Instead of writing a traditional review for Psycho I decided to write a sequence analysis of the Parlor Sequence. I could have been cliché and analyzed the Shower Scene, but the Parlor Sequence stood out to me on my recent rewatch of this film.
If you’ve never seen Hitchcock’s masterpiece Psycho, what is wrong with you? No but seriously, stop what you’re doing and go watch it right now. It is one of the greatest American films and a masterpiece of horror.
If you have seen the film, you may recall the Parlor Sequence, where Norman (Anthony Perkins) and Marion (Janet Leigh) have an important conversation in the Bates’ Motel Parlor room behind the main office. This sequence is about nine minutes long and begins at the 35 minute mark.
What is impressive about this sequence is that it accomplishes so much in that time frame, utilizing only 13 setups. Of course the clips themselves are likely from various takes within these setups, but it is still an impressive feat nonetheless.
This sequence is a long conversation between Marion and Norman with a mostly static camera. If you heard that and had never seen the sequence you would likely assume it to be boring. But this is Hitchcock we’re talking about here. The truth is, this is one of the most tense moments in the film and also an important sequence within the plot.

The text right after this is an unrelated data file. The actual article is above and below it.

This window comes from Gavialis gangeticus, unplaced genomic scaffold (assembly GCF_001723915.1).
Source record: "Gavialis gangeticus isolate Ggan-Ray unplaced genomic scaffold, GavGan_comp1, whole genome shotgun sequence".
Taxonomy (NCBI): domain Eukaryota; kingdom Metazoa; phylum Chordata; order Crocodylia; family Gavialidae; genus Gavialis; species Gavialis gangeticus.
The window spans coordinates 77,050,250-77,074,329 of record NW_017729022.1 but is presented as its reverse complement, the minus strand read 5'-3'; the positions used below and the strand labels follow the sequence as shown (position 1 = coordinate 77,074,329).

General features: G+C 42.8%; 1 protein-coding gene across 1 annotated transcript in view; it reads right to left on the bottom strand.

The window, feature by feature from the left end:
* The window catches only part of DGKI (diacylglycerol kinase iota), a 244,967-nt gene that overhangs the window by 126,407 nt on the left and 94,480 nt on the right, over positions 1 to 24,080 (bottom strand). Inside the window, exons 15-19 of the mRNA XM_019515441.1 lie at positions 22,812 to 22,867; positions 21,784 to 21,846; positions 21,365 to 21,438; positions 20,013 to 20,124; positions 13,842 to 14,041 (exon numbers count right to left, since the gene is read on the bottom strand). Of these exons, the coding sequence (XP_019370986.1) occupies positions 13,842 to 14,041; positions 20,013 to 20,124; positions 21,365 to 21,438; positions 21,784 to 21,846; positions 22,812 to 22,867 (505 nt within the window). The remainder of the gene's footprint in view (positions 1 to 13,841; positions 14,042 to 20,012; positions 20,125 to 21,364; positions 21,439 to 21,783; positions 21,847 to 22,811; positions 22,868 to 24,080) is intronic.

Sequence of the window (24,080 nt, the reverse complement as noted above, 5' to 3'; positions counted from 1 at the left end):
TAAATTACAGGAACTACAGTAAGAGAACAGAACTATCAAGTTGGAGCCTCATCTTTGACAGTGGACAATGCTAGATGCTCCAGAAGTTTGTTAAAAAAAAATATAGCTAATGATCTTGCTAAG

In these frames, the audience learns of Norman’s back story (who will become a major player from now on). The sequence also moves Marion’s story along, who we’ve been following for the last 35 minutes. Hitchcock gives the audience this information brilliantly through many means as I will break down in this analysis.
Through their discussion the audience receives information about Marion and Norman’s characters, but we also receive information through the visuals, performances and mise-en-scene. The shadows in the room engulf Norman and the creepy stuffed birds around the room, build on the foreshadowing of the sinister events to follow.
Here are two clips that show some of what I will be talking about in this analysis. This is not the entire sequence, but if you need a refresher, they are worth viewing before reading.
Shot 1 – Opening Shot
The opening shot of the sequence pans with Norman (who is engulfed in shadows) as he walks across the room. Norman flips on the lights and sets up the dinner (sandwiches) he has prepared for Marion. This shot gives us a quick glimpse of the room where we will hang out with these characters for the next nine minutes of screen time. The sequence later cuts back to this shot when Norman politely asks Marion to sit down.
Shot 2 – Marion in the doorway and Establishing Shot
Marion steps into the doorway and is framed in a medium wide. She checks out the room where she is about to have her “meal” and immediately notices the stuffed birds spread around the parlor.
Once Norman asks Marion to sit down, the camera pans with her as she walks to the seat across the room. The camera locks off in this wide shot, which lingers for over ten seconds to build suspense. Both characters sit down simultaneously to show they are on equal footing. Notice how most of Marion’s face is bathed in light, while Norman has shadows on his left side, a reference to his split personality that continues throughout the sequence. It never cuts back to this shot, so this is an establishing shot rather than a master wide, but it establishes this sequence well.